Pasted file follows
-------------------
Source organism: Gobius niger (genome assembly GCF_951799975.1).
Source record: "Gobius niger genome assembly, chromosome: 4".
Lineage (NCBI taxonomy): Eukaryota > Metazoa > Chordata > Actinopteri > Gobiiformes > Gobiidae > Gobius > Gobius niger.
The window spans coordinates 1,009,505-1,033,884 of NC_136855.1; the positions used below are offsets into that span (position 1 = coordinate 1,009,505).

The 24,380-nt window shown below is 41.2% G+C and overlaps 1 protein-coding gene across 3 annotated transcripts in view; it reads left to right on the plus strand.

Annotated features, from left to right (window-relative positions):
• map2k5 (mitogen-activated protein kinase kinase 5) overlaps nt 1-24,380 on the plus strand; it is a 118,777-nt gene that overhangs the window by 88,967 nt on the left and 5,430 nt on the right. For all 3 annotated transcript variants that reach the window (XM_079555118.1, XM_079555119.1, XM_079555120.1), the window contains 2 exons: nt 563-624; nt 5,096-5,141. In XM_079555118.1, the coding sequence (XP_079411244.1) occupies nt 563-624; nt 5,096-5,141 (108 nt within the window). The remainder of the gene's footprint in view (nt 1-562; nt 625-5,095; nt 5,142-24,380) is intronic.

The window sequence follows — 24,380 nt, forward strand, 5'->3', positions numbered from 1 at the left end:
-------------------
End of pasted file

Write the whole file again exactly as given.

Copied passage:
Source organism: Gobius niger (genome assembly GCF_951799975.1).
Source record: "Gobius niger genome assembly, chromosome: 4".
Lineage (NCBI taxonomy): Eukaryota > Metazoa > Chordata > Actinopteri > Gobiiformes > Gobiidae > Gobius > Gobius niger.
The window spans coordinates 1,009,505-1,033,884 of NC_136855.1; the positions used below are offsets into that span (position 1 = coordinate 1,009,505).

The 24,380-nt window shown below is 41.2% G+C and overlaps 1 protein-coding gene across 3 annotated transcripts in view; it reads left to right on the plus strand.

Annotated features, from left to right (window-relative positions):
• map2k5 (mitogen-activated protein kinase kinase 5) overlaps nt 1-24,380 on the plus strand; it is a 118,777-nt gene that overhangs the window by 88,967 nt on the left and 5,430 nt on the right. For all 3 annotated transcript variants that reach the window (XM_079555118.1, XM_079555119.1, XM_079555120.1), the window contains 2 exons: nt 563-624; nt 5,096-5,141. In XM_079555118.1, the coding sequence (XP_079411244.1) occupies nt 563-624; nt 5,096-5,141 (108 nt within the window). The remainder of the gene's footprint in view (nt 1-562; nt 625-5,095; nt 5,142-24,380) is intronic.

The window sequence follows — 24,380 nt, forward strand, 5'->3', positions numbered from 1 at the left end: